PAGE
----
“When we usually think of salon culture” muses Arie-Gaifman, “we think of social gatherings, talking, fun, food, booze.” But let us not underestimate their importance as spaces devoted to the preservation and sharing of good music in non-intimidating, intimate, mixed settings. Some people may see evidence of conservatism in the Bach family cult of the Mendelssohn family, for sure, but for Arie-Gaifman, it is simply evidence of their good taste. “In music, innovation is not the sole value”. In any case, she goes on, they were innovating, through the accepted social framework of the day. By the time Fanny ran the family salon, we have solid evidence of a dialogue about programming in letters between her and her brother. “What should be on a program? Who should be on it?” Questions we still ask.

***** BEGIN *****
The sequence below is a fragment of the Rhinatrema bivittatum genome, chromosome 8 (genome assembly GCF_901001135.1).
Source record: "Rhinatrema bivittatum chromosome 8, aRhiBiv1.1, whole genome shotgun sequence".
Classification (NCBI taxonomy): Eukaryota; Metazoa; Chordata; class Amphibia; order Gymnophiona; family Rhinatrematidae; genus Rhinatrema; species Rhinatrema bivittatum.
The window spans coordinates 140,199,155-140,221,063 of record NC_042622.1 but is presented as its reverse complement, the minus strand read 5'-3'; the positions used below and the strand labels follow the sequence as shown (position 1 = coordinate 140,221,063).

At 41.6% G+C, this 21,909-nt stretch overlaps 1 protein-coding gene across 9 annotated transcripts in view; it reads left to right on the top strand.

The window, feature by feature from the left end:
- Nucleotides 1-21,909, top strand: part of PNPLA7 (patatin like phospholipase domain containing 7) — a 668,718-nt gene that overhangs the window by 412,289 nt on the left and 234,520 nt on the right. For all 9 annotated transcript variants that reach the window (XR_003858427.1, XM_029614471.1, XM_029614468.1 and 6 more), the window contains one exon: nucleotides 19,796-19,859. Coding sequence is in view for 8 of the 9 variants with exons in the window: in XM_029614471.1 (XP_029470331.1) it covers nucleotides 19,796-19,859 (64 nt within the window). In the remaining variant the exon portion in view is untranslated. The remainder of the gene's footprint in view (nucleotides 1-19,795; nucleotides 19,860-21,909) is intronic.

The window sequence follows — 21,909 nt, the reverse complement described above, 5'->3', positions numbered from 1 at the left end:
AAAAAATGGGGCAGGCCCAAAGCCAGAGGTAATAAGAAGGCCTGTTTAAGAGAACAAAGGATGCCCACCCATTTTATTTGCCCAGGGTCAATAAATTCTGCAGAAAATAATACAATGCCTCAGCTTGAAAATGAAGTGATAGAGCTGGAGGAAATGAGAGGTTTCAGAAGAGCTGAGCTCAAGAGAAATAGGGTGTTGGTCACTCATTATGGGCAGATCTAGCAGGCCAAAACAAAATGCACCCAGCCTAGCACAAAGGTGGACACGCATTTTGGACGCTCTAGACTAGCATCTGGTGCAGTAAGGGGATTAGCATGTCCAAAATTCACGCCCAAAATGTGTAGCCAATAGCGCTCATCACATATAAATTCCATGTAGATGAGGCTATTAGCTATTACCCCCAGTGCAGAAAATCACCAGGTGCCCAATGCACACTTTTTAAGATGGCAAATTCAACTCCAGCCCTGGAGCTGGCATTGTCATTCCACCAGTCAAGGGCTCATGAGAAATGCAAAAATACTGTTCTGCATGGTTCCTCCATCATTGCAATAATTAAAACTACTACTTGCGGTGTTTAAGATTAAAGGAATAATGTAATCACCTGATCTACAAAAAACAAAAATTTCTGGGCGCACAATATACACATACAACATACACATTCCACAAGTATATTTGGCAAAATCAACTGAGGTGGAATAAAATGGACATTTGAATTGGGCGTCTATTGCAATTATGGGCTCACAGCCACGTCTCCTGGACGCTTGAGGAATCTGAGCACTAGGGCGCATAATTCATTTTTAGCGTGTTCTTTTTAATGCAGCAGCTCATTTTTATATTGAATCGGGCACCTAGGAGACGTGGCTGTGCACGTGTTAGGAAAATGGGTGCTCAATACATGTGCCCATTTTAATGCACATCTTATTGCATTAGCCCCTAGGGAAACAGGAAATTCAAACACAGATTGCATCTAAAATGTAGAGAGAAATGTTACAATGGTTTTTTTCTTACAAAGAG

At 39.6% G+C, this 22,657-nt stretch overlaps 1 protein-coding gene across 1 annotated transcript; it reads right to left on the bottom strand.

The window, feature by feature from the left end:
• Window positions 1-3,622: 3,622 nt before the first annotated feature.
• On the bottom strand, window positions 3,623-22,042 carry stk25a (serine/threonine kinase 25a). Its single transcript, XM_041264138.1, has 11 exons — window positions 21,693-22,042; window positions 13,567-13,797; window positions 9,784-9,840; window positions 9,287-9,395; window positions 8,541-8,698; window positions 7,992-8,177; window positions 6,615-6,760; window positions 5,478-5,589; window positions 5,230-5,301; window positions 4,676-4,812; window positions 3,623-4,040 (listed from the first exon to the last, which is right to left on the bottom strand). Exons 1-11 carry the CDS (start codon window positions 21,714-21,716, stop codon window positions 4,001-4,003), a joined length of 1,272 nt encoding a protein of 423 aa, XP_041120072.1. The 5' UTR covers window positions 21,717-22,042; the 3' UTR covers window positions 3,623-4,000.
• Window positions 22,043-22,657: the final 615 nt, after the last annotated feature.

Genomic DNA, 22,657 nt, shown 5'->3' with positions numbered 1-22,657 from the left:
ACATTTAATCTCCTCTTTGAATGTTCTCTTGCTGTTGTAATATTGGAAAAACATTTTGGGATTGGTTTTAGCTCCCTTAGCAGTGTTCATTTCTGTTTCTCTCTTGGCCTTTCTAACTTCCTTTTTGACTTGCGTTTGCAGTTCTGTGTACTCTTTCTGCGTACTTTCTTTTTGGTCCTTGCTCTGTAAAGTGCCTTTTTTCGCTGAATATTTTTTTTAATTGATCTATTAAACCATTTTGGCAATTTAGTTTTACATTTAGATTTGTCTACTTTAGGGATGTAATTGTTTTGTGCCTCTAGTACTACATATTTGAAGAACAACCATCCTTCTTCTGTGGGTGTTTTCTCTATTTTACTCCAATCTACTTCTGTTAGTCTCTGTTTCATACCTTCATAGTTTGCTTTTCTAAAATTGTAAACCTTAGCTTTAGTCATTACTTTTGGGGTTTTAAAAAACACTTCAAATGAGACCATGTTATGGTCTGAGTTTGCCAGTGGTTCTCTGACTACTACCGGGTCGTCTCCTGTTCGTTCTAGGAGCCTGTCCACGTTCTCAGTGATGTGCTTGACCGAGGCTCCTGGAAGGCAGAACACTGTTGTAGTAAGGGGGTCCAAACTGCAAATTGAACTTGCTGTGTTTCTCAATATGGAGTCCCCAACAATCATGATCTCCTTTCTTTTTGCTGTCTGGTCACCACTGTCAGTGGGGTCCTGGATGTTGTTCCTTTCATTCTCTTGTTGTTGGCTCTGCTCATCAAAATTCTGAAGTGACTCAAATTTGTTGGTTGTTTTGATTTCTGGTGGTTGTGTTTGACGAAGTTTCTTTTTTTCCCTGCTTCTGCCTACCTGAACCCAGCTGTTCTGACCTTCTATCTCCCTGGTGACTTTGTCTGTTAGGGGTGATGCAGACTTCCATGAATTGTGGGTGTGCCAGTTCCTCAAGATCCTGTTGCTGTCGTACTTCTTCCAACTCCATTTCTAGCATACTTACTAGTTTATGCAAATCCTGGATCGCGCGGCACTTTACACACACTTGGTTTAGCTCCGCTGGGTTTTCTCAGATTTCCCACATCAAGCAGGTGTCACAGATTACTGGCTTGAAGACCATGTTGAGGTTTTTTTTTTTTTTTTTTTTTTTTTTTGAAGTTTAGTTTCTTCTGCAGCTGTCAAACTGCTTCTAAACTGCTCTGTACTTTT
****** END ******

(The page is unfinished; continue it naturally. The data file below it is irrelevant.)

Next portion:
Over ten days in June 2022, the festival will celebrate and explore these rich stories, linking the Bachs and Mendelssohns. The four concerts on the main stage, in the Kaufmann Concert Hall, promise a dazzling line-up. The Emerson and the Calidore String Quartets will open the festival with extracts from Bach’s Art of Fugue and Mendelssohn’s Fuga from his Op. 81 String quartet and Octet in E-flat major. In a festival celebrating extraordinary intergenerational family musical cultures, it gives something of a thrill to learn from Arie-Gaifman that Steven Isserlis is himself a descendent of Mendelssohn. He will play Bach’s Six Suites and Mendelssohn’s Cello Sonata no. 2 in D major. Young Polish violinist Maria Włoszczowska and pianist Jeremy Denk will perform Bach’s Six Sonatas for Violin and Keyboard. Arie-Gaifman usually hears people before she invites them to perform, and she hasn’t yet heard Wloszcsowska, but she laughs: “Jeremy doesn’t usually rave. And he raves about her”. Quietly pushing back against those who jostle the canon to make way for the new, she reflects on the value of hearing, once again, what we have heard many times before. “Certain works have to be performed regularly… Yes to new works, yes to commissions… but there’s an excitement to old works too”. It is a comment that would not be out of place in one of Bella’s, Sara’s, or Fanny’s salons. At the last mainstage concert, flutist Brandon Patrick George and harpsichordist Mahan Esfahani will perform sonatas by both J.S. and C.P.E. Bach.